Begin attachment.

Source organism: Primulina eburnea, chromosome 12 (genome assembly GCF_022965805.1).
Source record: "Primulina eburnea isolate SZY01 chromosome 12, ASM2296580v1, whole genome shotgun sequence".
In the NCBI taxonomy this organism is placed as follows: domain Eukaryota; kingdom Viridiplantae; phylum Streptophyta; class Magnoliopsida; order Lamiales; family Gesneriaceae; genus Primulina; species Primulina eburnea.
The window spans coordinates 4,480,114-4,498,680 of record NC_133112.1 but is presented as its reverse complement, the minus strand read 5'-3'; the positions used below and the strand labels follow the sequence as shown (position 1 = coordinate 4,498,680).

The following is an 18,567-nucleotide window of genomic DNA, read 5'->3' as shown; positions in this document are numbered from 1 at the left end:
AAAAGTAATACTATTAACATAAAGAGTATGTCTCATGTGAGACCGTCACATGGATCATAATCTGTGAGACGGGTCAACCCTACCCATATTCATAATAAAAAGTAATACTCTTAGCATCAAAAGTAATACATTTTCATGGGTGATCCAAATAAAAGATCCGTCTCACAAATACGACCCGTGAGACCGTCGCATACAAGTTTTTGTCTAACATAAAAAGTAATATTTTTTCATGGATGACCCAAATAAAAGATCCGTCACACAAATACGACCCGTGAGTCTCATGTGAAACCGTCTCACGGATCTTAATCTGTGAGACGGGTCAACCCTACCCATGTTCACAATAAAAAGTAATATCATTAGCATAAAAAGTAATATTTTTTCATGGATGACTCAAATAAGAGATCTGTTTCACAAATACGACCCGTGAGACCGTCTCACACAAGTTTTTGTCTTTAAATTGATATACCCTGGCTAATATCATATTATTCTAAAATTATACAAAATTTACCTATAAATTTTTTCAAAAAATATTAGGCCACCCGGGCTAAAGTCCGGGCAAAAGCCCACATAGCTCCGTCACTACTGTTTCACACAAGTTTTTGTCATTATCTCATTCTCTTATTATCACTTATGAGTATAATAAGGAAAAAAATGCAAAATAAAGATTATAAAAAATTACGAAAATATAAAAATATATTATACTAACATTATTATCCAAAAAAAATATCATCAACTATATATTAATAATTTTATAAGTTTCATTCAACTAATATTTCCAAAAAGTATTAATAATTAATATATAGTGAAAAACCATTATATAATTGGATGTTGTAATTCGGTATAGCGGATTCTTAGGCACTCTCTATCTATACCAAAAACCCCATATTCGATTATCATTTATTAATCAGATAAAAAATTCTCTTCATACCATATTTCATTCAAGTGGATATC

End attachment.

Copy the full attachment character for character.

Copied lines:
Source organism: Primulina eburnea, chromosome 12 (genome assembly GCF_022965805.1).
Source record: "Primulina eburnea isolate SZY01 chromosome 12, ASM2296580v1, whole genome shotgun sequence".
In the NCBI taxonomy this organism is placed as follows: domain Eukaryota; kingdom Viridiplantae; phylum Streptophyta; class Magnoliopsida; order Lamiales; family Gesneriaceae; genus Primulina; species Primulina eburnea.
The window spans coordinates 4,480,114-4,498,680 of record NC_133112.1 but is presented as its reverse complement, the minus strand read 5'-3'; the positions used below and the strand labels follow the sequence as shown (position 1 = coordinate 4,498,680).

The following is an 18,567-nucleotide window of genomic DNA, read 5'->3' as shown; positions in this document are numbered from 1 at the left end:
AAAAGTAATACTATTAACATAAAGAGTATGTCTCATGTGAGACCGTCACATGGATCATAATCTGTGAGACGGGTCAACCCTACCCATATTCATAATAAAAAGTAATACTCTTAGCATCAAAAGTAATACATTTTCATGGGTGATCCAAATAAAAGATCCGTCTCACAAATACGACCCGTGAGACCGTCGCATACAAGTTTTTGTCTAACATAAAAAGTAATATTTTTTCATGGATGACCCAAATAAAAGATCCGTCACACAAATACGACCCGTGAGTCTCATGTGAAACCGTCTCACGGATCTTAATCTGTGAGACGGGTCAACCCTACCCATGTTCACAATAAAAAGTAATATCATTAGCATAAAAAGTAATATTTTTTCATGGATGACTCAAATAAGAGATCTGTTTCACAAATACGACCCGTGAGACCGTCTCACACAAGTTTTTGTCTTTAAATTGATATACCCTGGCTAATATCATATTATTCTAAAATTATACAAAATTTACCTATAAATTTTTTCAAAAAATATTAGGCCACCCGGGCTAAAGTCCGGGCAAAAGCCCACATAGCTCCGTCACTACTGTTTCACACAAGTTTTTGTCATTATCTCATTCTCTTATTATCACTTATGAGTATAATAAGGAAAAAAATGCAAAATAAAGATTATAAAAAATTACGAAAATATAAAAATATATTATACTAACATTATTATCCAAAAAAAATATCATCAACTATATATTAATAATTTTATAAGTTTCATTCAACTAATATTTCCAAAAAGTATTAATAATTAATATATAGTGAAAAACCATTATATAATTGGATGTTGTAATTCGGTATAGCGGATTCTTAGGCACTCTCTATCTATACCAAAAACCCCATATTCGATTATCATTTATTAATCAGATAAAAAATTCTCTTCATACCATATTTCATTCAAGTGGATATC